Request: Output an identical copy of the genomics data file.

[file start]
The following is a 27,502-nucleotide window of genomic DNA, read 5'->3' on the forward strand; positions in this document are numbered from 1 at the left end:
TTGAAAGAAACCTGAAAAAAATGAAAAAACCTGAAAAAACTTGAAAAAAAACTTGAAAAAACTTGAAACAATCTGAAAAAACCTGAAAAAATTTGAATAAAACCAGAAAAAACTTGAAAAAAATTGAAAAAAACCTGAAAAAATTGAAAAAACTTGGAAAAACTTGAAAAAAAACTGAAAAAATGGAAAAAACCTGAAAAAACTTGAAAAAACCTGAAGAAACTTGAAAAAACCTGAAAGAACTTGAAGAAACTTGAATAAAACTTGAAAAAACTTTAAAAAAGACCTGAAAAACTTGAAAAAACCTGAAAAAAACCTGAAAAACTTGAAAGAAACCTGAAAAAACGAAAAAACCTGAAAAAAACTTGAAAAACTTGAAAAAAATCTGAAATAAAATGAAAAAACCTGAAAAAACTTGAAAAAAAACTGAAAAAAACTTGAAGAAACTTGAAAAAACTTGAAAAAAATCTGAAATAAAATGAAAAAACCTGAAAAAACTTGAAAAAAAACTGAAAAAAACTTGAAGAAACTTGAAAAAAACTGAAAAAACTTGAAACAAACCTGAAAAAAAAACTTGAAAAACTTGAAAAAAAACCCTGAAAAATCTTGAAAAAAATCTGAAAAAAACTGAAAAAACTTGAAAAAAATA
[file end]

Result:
The following is a 27,502-nucleotide window of genomic DNA, read 5'->3' on the forward strand; positions in this document are numbered from 1 at the left end:
TTGAAAGAAACCTGAAAAAAATGAAAAAACCTGAAAAAACTTGAAAAAAAACTTGAAAAAACTTGAAACAATCTGAAAAAACCTGAAAAAATTTGAATAAAACCAGAAAAAACTTGAAAAAAATTGAAAAAAACCTGAAAAAATTGAAAAAACTTGGAAAAACTTGAAAAAAAACTGAAAAAATGGAAAAAACCTGAAAAAACTTGAAAAAACCTGAAGAAACTTGAAAAAACCTGAAAGAACTTGAAGAAACTTGAATAAAACTTGAAAAAACTTTAAAAAAGACCTGAAAAACTTGAAAAAACCTGAAAAAAACCTGAAAAACTTGAAAGAAACCTGAAAAAACGAAAAAACCTGAAAAAAACTTGAAAAACTTGAAAAAAATCTGAAATAAAATGAAAAAACCTGAAAAAACTTGAAAAAAAACTGAAAAAAACTTGAAGAAACTTGAAAAAACTTGAAAAAAATCTGAAATAAAATGAAAAAACCTGAAAAAACTTGAAAAAAAACTGAAAAAAACTTGAAGAAACTTGAAAAAAACTGAAAAAACTTGAAACAAACCTGAAAAAAAAACTTGAAAAACTTGAAAAAAAACCCTGAAAAATCTTGAAAAAAATCTGAAAAAAACTGAAAAAACTTGAAAAAAATA